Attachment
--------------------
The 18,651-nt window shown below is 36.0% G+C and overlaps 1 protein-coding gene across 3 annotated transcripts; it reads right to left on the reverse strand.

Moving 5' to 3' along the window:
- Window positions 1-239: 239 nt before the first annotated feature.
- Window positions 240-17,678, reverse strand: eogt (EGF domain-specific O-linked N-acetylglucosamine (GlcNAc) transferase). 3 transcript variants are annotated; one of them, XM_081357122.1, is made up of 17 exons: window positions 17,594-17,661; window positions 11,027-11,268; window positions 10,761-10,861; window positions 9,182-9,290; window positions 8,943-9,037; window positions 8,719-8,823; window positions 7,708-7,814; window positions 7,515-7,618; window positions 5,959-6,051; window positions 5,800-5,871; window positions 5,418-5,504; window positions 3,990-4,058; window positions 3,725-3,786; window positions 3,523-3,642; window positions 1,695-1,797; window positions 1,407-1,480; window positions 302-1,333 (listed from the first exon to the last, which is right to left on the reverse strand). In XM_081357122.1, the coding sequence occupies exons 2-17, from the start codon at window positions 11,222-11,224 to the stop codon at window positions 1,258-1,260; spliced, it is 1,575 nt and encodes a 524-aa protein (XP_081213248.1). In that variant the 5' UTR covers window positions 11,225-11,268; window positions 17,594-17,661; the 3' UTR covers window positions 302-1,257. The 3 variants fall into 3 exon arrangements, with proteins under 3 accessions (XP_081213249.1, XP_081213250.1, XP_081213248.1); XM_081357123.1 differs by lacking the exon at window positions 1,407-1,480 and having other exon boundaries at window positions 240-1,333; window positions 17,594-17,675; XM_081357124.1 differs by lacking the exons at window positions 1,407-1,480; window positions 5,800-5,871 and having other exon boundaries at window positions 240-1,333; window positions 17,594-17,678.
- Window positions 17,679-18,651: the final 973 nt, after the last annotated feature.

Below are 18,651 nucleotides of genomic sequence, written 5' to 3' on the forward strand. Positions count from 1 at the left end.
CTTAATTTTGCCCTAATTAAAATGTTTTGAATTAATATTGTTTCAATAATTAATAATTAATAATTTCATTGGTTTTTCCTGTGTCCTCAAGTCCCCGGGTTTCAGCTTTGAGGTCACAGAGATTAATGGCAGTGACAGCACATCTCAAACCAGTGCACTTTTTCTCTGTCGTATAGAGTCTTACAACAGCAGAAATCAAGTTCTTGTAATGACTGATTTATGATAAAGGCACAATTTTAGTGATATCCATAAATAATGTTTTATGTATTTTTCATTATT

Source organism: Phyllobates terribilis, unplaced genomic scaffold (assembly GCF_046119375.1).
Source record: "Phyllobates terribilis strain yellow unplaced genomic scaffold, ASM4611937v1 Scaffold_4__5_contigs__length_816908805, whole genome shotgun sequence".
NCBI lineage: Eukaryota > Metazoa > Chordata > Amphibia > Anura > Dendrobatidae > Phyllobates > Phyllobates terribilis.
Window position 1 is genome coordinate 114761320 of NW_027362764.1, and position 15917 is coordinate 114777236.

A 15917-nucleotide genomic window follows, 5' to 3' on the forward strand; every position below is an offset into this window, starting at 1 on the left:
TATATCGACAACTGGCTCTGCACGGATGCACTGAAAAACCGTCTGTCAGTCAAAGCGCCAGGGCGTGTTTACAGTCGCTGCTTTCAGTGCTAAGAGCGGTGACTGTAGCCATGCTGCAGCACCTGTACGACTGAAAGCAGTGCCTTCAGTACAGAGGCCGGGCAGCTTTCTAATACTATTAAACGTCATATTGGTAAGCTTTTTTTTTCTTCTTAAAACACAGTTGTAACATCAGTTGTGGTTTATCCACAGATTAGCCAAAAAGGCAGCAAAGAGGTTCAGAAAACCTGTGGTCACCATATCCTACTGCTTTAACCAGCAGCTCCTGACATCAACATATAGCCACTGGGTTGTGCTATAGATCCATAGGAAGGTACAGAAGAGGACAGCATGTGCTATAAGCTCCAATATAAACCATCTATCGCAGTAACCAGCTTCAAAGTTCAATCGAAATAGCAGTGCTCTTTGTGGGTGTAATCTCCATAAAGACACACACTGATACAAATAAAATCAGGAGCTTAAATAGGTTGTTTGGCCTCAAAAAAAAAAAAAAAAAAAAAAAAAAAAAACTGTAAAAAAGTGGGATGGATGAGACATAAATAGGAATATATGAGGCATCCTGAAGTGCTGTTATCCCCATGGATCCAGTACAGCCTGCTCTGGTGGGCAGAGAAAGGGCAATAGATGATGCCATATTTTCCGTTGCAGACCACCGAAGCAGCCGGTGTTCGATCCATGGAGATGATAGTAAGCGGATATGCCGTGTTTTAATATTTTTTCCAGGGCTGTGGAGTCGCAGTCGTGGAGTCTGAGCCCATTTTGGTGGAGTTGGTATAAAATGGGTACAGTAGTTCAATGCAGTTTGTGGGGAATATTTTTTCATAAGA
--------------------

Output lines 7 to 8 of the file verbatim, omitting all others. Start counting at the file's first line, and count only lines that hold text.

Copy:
CTTAATTTTGCCCTAATTAAAATGTTTTGAATTAATATTGTTTCAATAATTAATAATTAATAATTTCATTGGTTTTTCCTGTGTCCTCAAGTCCCCGGGTTTCAGCTTTGAGGTCACAGAGATTAATGGCAGTGACAGCACATCTCAAACCAGTGCACTTTTTCTCTGTCGTATAGAGTCTTACAACAGCAGAAATCAAGTTCTTGTAATGACTGATTTATGATAAAGGCACAATTTTAGTGATATCCATAAATAATGTTTTATGTATTTTTCATTATT

Source organism: Phyllobates terribilis, unplaced genomic scaffold (assembly GCF_046119375.1).